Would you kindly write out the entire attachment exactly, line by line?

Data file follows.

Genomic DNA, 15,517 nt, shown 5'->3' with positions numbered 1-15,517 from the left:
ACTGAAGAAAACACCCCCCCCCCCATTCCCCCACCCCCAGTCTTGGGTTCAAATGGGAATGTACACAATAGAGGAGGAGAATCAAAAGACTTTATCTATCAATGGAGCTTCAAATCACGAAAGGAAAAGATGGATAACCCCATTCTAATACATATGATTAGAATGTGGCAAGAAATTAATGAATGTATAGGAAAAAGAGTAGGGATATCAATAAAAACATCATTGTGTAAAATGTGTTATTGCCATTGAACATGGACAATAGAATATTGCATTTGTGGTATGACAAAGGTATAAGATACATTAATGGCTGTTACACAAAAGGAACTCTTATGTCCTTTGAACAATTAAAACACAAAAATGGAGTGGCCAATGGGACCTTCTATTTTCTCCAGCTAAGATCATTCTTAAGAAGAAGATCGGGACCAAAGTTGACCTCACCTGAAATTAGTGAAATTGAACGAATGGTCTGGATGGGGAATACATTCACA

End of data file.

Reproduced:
Genomic DNA, 15,517 nt, shown 5'->3' with positions numbered 1-15,517 from the left:
ACTGAAGAAAACACCCCCCCCCCCATTCCCCCACCCCCAGTCTTGGGTTCAAATGGGAATGTACACAATAGAGGAGGAGAATCAAAAGACTTTATCTATCAATGGAGCTTCAAATCACGAAAGGAAAAGATGGATAACCCCATTCTAATACATATGATTAGAATGTGGCAAGAAATTAATGAATGTATAGGAAAAAGAGTAGGGATATCAATAAAAACATCATTGTGTAAAATGTGTTATTGCCATTGAACATGGACAATAGAATATTGCATTTGTGGTATGACAAAGGTATAAGATACATTAATGGCTGTTACACAAAAGGAACTCTTATGTCCTTTGAACAATTAAAACACAAAAATGGAGTGGCCAATGGGACCTTCTATTTTCTCCAGCTAAGATCATTCTTAAGAAGAAGATCGGGACCAAAGTTGACCTCACCTGAAATTAGTGAAATTGAACGAATGGTCTGGATGGGGAATACATTCACA